Having found the answer to why, I now re-encode my video with chapter markers. It’s now 6 p.m. Pacific Time.

After about an hour of waiting, the footage is encoded. It’s a long bit of footage. I go to import the footage into DVDSP ... and find that there are no chapter markers! I remember that when I got FCP 3, I had this problem, but didn’t follow up on it because I didn’t need frame accuracy, I just wanted it, so had moved on, hoping to find the solution later. Okay, well, now it’s “later” and I need to find the answer. Once again, out onto the Internet. It’s about 7:15 p.m. Pacific Time.

I follow the same procedure, looking for the answer out on the Internet, then in Apple’s support section. After some digging, first through the knowledge base, then through hundreds of search results, I finally find out why I’m having this trouble; chapter markers don’t export from FCP 3 due to a glitch. The glitch needs patching by a Version 3.0.4 updater. So be it. I download the updater. It is now 9:30 p.m. Pacific Time.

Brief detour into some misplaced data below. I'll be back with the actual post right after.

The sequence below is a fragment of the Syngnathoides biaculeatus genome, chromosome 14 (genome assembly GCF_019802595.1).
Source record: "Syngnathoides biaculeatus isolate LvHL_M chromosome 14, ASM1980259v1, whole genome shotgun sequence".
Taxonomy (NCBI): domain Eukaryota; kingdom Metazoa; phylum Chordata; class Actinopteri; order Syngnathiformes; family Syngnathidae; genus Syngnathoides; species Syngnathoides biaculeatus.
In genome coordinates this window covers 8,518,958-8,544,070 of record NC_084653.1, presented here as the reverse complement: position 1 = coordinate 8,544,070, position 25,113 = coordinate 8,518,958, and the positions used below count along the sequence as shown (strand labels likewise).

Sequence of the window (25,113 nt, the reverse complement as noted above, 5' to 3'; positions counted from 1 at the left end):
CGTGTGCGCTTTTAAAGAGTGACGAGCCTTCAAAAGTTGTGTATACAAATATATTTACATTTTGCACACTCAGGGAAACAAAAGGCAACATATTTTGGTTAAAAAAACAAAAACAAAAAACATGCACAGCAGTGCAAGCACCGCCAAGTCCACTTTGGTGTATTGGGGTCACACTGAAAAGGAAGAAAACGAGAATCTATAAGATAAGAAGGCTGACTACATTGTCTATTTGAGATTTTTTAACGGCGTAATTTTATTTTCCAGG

I attempt to install the updater. It asks me to insert my original FCP 3 install disc. Now I have a problem. Unfortunately, all of my FCP install discs (v1, 2 and 3) were stolen. As an added bonus, Apple’s license does not allow you to make a backup copy of your FCP 3 disc. This is fortified by measures that make it so that any copy of your FCP disc that you make on a Mac won’t function. You can, I found out, make an install disc copy with a PC program, but that’s not the point. Apple is trying to keep you from doing it, and thus expects that if you’ve lost an install disc, you will have to get a new one. I go back on the Internet to see how to get one.

After about 30 minutes, I find nothing on Apple’s site that has instructions on how to obtain replacement discs. Knowing that AppleCare would be closed (it closes at 6 p.m. Pacific Time), I tried the Apple Store by telephone, hoping the staff could just sell me the replacement disc. They couldn’t, and told me I would have to talk with AppleCare.